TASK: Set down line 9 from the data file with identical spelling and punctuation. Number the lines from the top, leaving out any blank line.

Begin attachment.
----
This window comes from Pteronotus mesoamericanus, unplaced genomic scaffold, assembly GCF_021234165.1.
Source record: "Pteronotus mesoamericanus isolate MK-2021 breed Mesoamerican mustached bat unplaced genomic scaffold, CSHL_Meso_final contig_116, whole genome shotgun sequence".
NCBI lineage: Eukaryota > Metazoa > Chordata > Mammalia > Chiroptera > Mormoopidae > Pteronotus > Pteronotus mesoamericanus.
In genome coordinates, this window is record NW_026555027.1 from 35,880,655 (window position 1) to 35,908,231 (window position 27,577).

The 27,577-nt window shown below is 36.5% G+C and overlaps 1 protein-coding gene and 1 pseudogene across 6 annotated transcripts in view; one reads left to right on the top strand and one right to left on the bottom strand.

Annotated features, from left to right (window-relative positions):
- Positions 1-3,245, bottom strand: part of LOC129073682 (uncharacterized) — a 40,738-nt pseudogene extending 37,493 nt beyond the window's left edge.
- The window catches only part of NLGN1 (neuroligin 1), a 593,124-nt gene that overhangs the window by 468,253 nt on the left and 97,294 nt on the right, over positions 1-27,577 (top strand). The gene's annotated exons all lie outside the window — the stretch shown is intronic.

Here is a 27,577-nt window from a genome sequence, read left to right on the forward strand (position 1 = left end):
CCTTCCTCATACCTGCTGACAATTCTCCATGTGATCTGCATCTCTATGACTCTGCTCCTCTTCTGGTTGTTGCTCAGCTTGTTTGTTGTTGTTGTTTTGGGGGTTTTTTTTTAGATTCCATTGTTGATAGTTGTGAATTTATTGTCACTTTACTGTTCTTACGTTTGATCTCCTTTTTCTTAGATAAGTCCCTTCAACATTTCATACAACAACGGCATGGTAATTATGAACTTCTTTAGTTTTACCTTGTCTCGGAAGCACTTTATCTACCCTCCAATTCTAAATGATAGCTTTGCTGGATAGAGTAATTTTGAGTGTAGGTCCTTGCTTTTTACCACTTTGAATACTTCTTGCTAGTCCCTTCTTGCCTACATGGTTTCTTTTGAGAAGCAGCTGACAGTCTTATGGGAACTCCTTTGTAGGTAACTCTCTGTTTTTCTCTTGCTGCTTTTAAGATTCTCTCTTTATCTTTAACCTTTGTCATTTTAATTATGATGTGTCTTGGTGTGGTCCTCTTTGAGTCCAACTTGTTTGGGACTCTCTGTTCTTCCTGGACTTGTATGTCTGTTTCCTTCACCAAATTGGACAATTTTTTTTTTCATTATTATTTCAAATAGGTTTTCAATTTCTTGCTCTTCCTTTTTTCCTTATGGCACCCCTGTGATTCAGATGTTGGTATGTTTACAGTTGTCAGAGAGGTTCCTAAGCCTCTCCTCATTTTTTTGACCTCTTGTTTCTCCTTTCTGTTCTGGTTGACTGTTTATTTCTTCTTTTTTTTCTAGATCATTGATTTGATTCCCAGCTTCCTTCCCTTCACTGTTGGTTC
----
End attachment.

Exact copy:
Here is a 27,577-nt window from a genome sequence, read left to right on the forward strand (position 1 = left end):